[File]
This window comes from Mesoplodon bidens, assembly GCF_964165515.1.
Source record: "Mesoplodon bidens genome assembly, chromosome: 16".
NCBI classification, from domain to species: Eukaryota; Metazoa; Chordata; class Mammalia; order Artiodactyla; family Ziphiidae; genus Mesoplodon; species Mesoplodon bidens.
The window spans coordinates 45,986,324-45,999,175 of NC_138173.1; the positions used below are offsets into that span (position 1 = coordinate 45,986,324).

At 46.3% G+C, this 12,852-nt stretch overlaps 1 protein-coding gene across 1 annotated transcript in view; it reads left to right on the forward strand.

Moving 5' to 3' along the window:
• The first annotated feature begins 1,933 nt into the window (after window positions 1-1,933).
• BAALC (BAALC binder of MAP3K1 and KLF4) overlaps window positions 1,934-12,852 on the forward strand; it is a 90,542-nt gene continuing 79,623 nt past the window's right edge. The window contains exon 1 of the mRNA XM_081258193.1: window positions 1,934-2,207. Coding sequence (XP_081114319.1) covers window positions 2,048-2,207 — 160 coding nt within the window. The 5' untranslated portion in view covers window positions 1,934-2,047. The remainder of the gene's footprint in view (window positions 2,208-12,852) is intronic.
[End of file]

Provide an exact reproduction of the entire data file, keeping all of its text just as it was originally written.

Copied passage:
This window comes from Mesoplodon bidens, assembly GCF_964165515.1.
Source record: "Mesoplodon bidens genome assembly, chromosome: 16".
NCBI classification, from domain to species: Eukaryota; Metazoa; Chordata; class Mammalia; order Artiodactyla; family Ziphiidae; genus Mesoplodon; species Mesoplodon bidens.
The window spans coordinates 45,986,324-45,999,175 of NC_138173.1; the positions used below are offsets into that span (position 1 = coordinate 45,986,324).

At 46.3% G+C, this 12,852-nt stretch overlaps 1 protein-coding gene across 1 annotated transcript in view; it reads left to right on the forward strand.

Moving 5' to 3' along the window:
• The first annotated feature begins 1,933 nt into the window (after window positions 1-1,933).
• BAALC (BAALC binder of MAP3K1 and KLF4) overlaps window positions 1,934-12,852 on the forward strand; it is a 90,542-nt gene continuing 79,623 nt past the window's right edge. The window contains exon 1 of the mRNA XM_081258193.1: window positions 1,934-2,207. Coding sequence (XP_081114319.1) covers window positions 2,048-2,207 — 160 coding nt within the window. The 5' untranslated portion in view covers window positions 1,934-2,047. The remainder of the gene's footprint in view (window positions 2,208-12,852) is intronic.